Escalating attacks on the nation's wireless industry, Baltimore lawyer Peter G. Angelos filed class action lawsuits in Maryland and three other states yesterday to force cellular phone companies to pay for headsets that could protect users from possible radiation hazards.
The lawsuits charge that the wireless industry has known about potential health risks associated with cell phones for years but failed to warn customers, even as the number of Americans using the popular devices has topped 100 million.
Angelos, famous for his multimillion-dollar lawsuits against asbestos makers, lead paint manufacturers and the tobacco industry, said the latest filings seek to prevent potential health problems for cell phone users.
"Use the earpiece, and you avoid the hazard," Angelos said. "And if we get that far at least, the public knows that the potential hazard exists, and they know a way to avoid that potential."
Cell phone makers sharply dispute such claims, which have been raised in lawsuits across the country in recent years - including other cases in which Angelos' firm is involved. The industry insists that there is no scientific evidence to support the litigation.
Agencies of the federal government are studying the issue but have not definitively ruled on cell phone safety.
Wireless companies say their products are safe to use with or without headsets, which allow users to talk on cell phones without holding the gadgets close to their heads.
Norman D. Sandler, director of global strategic issues for wireless company Motorola Inc., said in an interview yesterday that there is "no credible scientific evidence to support the notion of health risks associated with the use of cellular phones."
Sandler said his company, one of 25 defendants in the Angelos suit filed yesterday in Baltimore Circuit Court, had not been served with a copy of the complaint and he could not respond directly.
But Sandler said the only reason a cell phone user might want to use a headset is for convenience, to free up the hands while driving or shopping, for instance.
"Is there any health-related reason to use headsets? The answer is no," Sandler said.
Other companies named in the lawsuit include industry leaders Ericsson, Sprint PCS, Nextel, AT&T and Verizon. Two Baltimore-area residents are named as plaintiffs in the Maryland case - Towson pediatrician J. Douglas Pinney and Patricia S. Colonell of Glen Arm. Neither is claiming to have a health problem caused by cell phones but want the companies to pay for headsets.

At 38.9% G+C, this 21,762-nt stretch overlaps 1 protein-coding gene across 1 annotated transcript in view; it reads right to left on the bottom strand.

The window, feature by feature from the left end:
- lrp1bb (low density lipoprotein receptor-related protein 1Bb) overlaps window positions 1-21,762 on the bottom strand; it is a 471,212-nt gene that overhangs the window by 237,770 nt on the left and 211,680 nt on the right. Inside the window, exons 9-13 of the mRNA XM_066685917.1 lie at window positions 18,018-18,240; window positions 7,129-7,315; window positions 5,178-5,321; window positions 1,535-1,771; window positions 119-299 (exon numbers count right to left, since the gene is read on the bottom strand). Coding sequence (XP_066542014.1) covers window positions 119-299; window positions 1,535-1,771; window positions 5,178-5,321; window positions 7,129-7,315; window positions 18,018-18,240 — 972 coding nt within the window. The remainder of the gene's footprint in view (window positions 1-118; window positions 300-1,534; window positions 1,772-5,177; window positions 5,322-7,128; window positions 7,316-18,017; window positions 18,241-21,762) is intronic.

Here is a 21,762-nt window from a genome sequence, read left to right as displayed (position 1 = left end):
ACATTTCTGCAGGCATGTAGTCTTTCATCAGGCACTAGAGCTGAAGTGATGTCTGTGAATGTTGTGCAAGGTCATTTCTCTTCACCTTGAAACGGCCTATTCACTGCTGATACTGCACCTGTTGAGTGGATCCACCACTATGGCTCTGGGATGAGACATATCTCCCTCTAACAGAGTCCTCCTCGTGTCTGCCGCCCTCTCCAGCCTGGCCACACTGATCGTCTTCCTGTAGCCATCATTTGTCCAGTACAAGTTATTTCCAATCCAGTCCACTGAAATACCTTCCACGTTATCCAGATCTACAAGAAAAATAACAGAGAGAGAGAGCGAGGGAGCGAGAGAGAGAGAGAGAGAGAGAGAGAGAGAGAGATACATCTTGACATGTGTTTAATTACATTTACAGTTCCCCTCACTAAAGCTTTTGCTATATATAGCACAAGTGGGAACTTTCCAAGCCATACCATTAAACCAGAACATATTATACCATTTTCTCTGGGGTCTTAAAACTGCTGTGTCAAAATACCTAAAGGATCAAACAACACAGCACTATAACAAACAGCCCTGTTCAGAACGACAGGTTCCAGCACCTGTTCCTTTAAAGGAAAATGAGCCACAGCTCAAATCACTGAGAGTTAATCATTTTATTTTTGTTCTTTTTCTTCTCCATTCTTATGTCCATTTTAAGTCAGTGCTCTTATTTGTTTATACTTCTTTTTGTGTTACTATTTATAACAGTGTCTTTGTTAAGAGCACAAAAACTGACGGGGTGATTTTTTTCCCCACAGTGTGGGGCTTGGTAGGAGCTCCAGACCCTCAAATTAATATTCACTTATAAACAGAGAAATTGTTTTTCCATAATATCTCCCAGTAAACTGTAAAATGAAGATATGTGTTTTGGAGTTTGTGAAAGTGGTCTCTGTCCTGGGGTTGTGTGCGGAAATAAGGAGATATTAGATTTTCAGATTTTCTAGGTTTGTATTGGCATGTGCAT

Angelos is seeking to have the lawsuit certified as a class action, which means that potentially all current and future cell phone users in Maryland could be part of the case. The complaint did not speculate how many people that might include.
Angelos also said he did not know how much it could cost the industry to provide headsets - which sell for $20 to $100 - for every wireless phone user in the state.
The lawsuit also seeks unspecified punitive damages.
In addition to the Maryland case, Angelos' firm was involved in preparing similar lawsuits filed yesterday in state courts in Pennsylvania, New York and New Jersey.
Another class-action case pending in U.S. District Court in Louisiana seeks to force cellular companies to pay for headsets - as well as medical monitoring - for roughly half of the nation's wireless phone users. Angelos also is involved in that litigation.
Those cases have followed a rash of personal injury cases in which individuals have claimed that their cell phone habits led to cancer. The first such case surfaced seven years ago in Florida, where a man claimed cellular phone use caused his wife's fatal brain tumor. That case was dismissed for lack of evidence, but others have followed.
Pending in U.S. District Court in Baltimore is an $800 million lawsuit filed by Christopher J. Newman, 41, a Jarrettsville neurologist, who charges that his frequent wireless phone use in the 1990s caused his life-threatening brain tumor. Angelos' firm joined that case in January.
The complaints filed yesterday raise product liability and consumer protection claims. Angelos is not seeking to prove the electromagnetic radiation that cellular phones emit causes specific health problems, such as cancer - only that the industry was aware of a risk and failed to take steps to warn consumers.
The lawsuit alleges that providing headsets would have minimized potential hazards, saying companies "refused to take this simple step to reduce the health risks of consumers for fear that such action would inhibit their ability to mass market [wireless phones] to the consuming public."
Questions about possible health risks from cellular phones are far from settled. Industry officials point to recent studies of brain cancer patients that failed to detect any link with cell phone use. The latest, published in February, found no higher rates of brain or other cancers among more than 400,000 mobile phone users in Denmark.
The U.S. Food and Drug Administration, which helps oversee product safety for the federal government, has called for more research, saying it is unable to conclude that cell phones are either unsafe or entirely safe.
The agency has said it has found no scientific evidence of health problems in humans, but points to a few studies that have shown increased cancer in laboratory mice exposed to mobile-phone radiation.
FDA officials agreed to continue studying the issue. The General Accounting Office, Congress' investigative arm, also is preparing a cell phone safety report, which is expected to be completed next month.
Sun staff writer Timothy B. Wheeler contributed to this article.